But Baker is more subtle than that when you watch the stories more closely. His Doctor is loud, brash, egotistical and vainglorious, yes. But the Doctor has always been so to greater or lesser degrees in each incarnation. These qualities are merely turned up to 11 with his sixth regeneration, resulting in a character who – like Matt Smith would be many years later in comparison to the preceding David Tennant – appears far more alien than some of us are comfortable with. There are some great scenes at the beginning of the Two Doctors where he tries to tell Peri how he sees the universe in different terms, how there really is a bigger picture. Much like the beginning of Pyramids of Mars where Tom Baker’s doctor reminds Sarah Jane Smith that he is “…a Time Lord. I walk in eternity.”
Doctor Number Six is fascinating in his unpredictability but he is no more or less violent than his predecessors (people conveniently forget that Pertwee employed Venusian akido on an almost minute-by-minute basis and indulged in sword play with the Master during the Sea Devils when there was no earthly – or universally – good reason for him to do so at all). But he does react differently. The infamous acid bath scene in Vengeance on Varos does not show the doctor in such a bad light as people say. In fact, one could say that the death of the guard is a result of self-defence and as such unavoidable. Had the doctor not defended himself, he would have been killed. He is also unaware of what the guard is about to fall into. His apparent lack of remorse is not because he doesn’t care but because he knows there is nothing left for him to do. Unlike Davison before him, Baker’s doctor does not stand around hand wringing and fretting and letting events fall apart while he does practically nothing. He knows that he has to act and quickly. Although his haste is often his undoing, he acts with purpose and unerring self-belief. And his propensity for bad jokes means that at moments such as this, he seems more callous than perhaps he might otherwise be.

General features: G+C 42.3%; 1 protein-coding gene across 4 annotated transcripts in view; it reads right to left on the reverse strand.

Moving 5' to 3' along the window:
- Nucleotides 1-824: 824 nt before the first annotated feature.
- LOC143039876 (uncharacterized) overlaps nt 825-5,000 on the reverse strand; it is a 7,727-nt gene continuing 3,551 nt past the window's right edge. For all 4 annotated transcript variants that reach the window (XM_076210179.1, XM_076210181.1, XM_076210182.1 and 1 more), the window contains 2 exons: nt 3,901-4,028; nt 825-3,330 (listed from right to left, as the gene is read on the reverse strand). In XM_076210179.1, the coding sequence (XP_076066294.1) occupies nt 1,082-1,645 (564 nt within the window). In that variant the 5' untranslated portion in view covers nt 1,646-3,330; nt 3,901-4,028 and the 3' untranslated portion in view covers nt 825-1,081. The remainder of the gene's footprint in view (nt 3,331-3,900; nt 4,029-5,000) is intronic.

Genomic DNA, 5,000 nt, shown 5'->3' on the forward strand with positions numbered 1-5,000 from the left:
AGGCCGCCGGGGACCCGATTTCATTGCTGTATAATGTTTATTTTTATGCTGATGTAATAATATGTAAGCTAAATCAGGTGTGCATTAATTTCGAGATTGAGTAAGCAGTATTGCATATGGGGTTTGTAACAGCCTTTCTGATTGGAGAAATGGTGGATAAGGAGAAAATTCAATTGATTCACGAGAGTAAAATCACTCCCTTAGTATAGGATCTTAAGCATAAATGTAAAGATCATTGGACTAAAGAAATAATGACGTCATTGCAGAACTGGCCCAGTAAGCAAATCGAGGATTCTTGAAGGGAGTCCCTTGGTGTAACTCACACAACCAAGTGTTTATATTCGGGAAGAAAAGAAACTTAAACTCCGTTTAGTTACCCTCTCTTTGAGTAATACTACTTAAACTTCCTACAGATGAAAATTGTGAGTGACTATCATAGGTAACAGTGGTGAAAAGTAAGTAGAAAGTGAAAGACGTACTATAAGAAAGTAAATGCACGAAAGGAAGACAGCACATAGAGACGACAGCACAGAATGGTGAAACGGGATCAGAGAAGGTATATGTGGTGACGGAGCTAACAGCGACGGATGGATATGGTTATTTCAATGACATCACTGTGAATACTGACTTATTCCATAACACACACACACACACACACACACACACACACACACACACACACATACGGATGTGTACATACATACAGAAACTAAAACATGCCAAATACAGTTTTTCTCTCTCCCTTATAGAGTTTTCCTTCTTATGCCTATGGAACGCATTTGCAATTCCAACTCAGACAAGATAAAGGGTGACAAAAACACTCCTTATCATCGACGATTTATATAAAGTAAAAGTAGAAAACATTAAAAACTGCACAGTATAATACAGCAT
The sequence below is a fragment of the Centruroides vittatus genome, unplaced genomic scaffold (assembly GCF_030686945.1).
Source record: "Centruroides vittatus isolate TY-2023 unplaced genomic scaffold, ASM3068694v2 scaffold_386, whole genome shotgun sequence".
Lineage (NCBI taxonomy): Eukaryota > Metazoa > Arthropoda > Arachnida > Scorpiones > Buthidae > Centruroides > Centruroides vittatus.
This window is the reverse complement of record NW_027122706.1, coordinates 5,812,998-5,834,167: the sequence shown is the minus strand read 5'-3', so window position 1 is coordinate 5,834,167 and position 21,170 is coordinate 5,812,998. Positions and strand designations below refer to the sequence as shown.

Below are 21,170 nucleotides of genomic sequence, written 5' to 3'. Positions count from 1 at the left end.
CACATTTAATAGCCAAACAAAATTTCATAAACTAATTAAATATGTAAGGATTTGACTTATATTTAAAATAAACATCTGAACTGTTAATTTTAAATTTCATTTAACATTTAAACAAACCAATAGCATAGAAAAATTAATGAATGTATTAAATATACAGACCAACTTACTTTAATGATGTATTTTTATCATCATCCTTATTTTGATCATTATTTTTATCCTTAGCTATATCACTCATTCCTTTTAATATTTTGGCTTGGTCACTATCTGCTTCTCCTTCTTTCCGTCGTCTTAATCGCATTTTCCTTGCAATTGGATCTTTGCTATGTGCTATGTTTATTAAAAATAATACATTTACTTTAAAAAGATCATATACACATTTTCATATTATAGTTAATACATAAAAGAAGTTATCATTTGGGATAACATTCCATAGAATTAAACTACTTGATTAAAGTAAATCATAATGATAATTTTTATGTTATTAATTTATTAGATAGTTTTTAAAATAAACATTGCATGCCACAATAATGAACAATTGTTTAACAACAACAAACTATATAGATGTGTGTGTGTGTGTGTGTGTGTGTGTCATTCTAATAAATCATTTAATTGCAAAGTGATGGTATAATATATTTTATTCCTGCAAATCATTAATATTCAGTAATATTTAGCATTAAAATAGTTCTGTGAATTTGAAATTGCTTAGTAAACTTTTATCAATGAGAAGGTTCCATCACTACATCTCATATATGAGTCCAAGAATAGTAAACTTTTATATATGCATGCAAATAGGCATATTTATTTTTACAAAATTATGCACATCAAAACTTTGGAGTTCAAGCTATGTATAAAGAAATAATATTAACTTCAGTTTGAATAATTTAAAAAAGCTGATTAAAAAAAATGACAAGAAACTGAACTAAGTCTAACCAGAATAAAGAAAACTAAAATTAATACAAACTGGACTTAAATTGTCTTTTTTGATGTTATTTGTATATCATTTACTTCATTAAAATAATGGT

If you want to see Baker at his finest, you watch Revelation of the Daleks. His pomposity is tempered by his compassion when dealing with the mutant that Peri accidentally kills , but more importantly we see, towards the end of the story, his willingness to understand a situation. He may seem harsh to us in the way that he allows Orcini to explode his bomb (he did, earlier, state that, “I wish to explode it”) resulting in death and casualties throughout Tranquil repose, but he is a Doctor who has become aware of the bigger picture. Almost compensating for his previous incarnation’s inability to pull the trigger on Davros when he had the chance. It is an overcompensation, of course, but that is part of what makes Doctor Six so fascinating: he is a more morally complex man than he has been before. He disapproves of violence almost as much as his previous incarnations and yet he is reluctantly aware of this power.
In today’s Who, Baker would be granted scripts that explored his Doctor’s personality and quirks, allowing them to develop over time and in planned and appropriate fashion. Back in the 80’s, Baker had to bring more to the role than the scripts allowed and indeed he often managed in subtle and strange ways to do this. His time on television is often an example of the show at its worst, but when it shines – and most of the time it shines through Baker himself – you can see a Doctor with the potential to be one of the most intriguing, unsettling and yet still-Doctorly Doctors of them all.